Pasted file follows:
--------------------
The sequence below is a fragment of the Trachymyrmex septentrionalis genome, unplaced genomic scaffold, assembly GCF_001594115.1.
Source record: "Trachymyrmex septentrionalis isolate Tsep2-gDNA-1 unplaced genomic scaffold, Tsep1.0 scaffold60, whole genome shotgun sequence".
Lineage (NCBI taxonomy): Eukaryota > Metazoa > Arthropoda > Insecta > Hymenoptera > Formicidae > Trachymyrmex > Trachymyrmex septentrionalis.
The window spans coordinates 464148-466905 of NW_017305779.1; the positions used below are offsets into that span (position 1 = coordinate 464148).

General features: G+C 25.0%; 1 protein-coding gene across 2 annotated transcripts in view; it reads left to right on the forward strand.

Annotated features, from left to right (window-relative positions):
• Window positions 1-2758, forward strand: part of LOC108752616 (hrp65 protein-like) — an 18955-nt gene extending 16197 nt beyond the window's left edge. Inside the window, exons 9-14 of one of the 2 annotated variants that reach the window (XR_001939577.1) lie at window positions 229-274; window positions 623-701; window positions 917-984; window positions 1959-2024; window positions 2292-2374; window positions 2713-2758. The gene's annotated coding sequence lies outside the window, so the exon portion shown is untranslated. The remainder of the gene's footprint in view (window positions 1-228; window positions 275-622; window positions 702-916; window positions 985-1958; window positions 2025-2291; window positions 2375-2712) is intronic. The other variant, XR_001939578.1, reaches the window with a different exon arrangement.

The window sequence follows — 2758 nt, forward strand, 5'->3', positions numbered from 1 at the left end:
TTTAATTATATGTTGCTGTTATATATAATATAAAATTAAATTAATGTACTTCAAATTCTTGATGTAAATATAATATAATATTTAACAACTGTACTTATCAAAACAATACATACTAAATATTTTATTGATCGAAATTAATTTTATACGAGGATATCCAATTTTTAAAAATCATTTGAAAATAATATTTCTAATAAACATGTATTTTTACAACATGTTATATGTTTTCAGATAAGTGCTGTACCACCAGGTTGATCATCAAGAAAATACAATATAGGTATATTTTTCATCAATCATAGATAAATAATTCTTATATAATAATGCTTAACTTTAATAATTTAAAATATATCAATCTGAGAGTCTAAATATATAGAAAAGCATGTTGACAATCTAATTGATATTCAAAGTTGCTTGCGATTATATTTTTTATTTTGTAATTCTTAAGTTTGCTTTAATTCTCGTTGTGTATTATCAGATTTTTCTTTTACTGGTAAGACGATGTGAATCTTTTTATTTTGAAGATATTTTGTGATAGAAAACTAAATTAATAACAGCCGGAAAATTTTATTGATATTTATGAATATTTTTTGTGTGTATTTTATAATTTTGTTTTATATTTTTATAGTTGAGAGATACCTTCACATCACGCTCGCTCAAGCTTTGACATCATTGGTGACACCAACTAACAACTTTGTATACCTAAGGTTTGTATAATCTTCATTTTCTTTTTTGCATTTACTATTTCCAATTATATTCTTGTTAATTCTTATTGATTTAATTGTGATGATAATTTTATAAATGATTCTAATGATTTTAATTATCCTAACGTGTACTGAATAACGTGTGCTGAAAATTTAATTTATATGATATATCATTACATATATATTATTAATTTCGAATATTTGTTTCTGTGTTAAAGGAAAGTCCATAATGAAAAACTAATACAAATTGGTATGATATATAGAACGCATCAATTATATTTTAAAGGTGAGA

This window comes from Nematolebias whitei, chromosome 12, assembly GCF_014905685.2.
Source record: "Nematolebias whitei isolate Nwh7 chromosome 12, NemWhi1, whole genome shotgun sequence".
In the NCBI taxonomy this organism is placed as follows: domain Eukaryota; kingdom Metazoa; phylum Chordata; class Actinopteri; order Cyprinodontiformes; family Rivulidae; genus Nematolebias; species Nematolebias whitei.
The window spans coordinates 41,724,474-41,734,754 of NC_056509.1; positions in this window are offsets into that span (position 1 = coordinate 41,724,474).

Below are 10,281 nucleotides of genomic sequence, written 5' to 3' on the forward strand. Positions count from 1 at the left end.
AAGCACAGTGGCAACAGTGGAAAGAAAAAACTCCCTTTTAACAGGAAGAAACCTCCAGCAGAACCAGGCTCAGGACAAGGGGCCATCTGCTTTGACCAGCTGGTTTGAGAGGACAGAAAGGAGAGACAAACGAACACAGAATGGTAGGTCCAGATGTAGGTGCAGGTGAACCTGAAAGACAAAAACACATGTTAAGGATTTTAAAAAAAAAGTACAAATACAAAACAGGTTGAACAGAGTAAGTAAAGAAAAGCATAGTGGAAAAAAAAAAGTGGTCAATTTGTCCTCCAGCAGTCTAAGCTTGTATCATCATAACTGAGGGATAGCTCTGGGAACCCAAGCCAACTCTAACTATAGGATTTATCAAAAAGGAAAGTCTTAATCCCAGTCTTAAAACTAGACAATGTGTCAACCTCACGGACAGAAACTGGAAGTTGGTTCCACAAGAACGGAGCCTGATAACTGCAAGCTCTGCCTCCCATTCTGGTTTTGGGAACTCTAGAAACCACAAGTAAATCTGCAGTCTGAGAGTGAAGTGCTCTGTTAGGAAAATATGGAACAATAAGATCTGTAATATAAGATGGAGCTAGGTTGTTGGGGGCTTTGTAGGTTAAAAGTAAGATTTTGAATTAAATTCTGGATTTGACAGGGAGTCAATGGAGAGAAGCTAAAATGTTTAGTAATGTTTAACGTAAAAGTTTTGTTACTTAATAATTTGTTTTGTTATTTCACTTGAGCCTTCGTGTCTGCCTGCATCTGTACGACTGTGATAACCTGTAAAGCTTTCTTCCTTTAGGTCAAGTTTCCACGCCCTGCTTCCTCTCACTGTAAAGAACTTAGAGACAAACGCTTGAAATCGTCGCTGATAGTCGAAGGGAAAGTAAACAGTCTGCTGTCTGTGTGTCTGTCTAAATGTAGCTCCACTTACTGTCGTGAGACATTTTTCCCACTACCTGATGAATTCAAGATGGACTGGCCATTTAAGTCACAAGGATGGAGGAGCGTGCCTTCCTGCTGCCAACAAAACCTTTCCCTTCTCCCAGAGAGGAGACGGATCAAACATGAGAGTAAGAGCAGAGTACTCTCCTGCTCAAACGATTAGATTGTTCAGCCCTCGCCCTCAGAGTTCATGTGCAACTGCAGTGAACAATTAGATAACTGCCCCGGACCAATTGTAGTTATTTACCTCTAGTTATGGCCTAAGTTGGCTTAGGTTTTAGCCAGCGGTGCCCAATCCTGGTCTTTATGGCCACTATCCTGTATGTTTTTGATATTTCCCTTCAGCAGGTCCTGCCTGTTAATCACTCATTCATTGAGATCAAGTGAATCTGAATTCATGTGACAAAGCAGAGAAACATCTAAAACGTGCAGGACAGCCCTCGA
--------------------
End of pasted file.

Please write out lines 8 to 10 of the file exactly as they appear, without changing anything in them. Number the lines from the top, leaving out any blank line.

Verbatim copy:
The window sequence follows — 2758 nt, forward strand, 5'->3', positions numbered from 1 at the left end:
TTTAATTATATGTTGCTGTTATATATAATATAAAATTAAATTAATGTACTTCAAATTCTTGATGTAAATATAATATAATATTTAACAACTGTACTTATCAAAACAATACATACTAAATATTTTATTGATCGAAATTAATTTTATACGAGGATATCCAATTTTTAAAAATCATTTGAAAATAATATTTCTAATAAACATGTATTTTTACAACATGTTATATGTTTTCAGATAAGTGCTGTACCACCAGGTTGATCATCAAGAAAATACAATATAGGTATATTTTTCATCAATCATAGATAAATAATTCTTATATAATAATGCTTAACTTTAATAATTTAAAATATATCAATCTGAGAGTCTAAATATATAGAAAAGCATGTTGACAATCTAATTGATATTCAAAGTTGCTTGCGATTATATTTTTTATTTTGTAATTCTTAAGTTTGCTTTAATTCTCGTTGTGTATTATCAGATTTTTCTTTTACTGGTAAGACGATGTGAATCTTTTTATTTTGAAGATATTTTGTGATAGAAAACTAAATTAATAACAGCCGGAAAATTTTATTGATATTTATGAATATTTTTTGTGTGTATTTTATAATTTTGTTTTATATTTTTATAGTTGAGAGATACCTTCACATCACGCTCGCTCAAGCTTTGACATCATTGGTGACACCAACTAACAACTTTGTATACCTAAGGTTTGTATAATCTTCATTTTCTTTTTTGCATTTACTATTTCCAATTATATTCTTGTTAATTCTTATTGATTTAATTGTGATGATAATTTTATAAATGATTCTAATGATTTTAATTATCCTAACGTGTACTGAATAACGTGTGCTGAAAATTTAATTTATATGATATATCATTACATATATATTATTAATTTCGAATATTTGTTTCTGTGTTAAAGGAAAGTCCATAATGAAAAACTAATACAAATTGGTATGATATATAGAACGCATCAATTATATTTTAAAGGTGAGA

This window comes from Nematolebias whitei, chromosome 12, assembly GCF_014905685.2.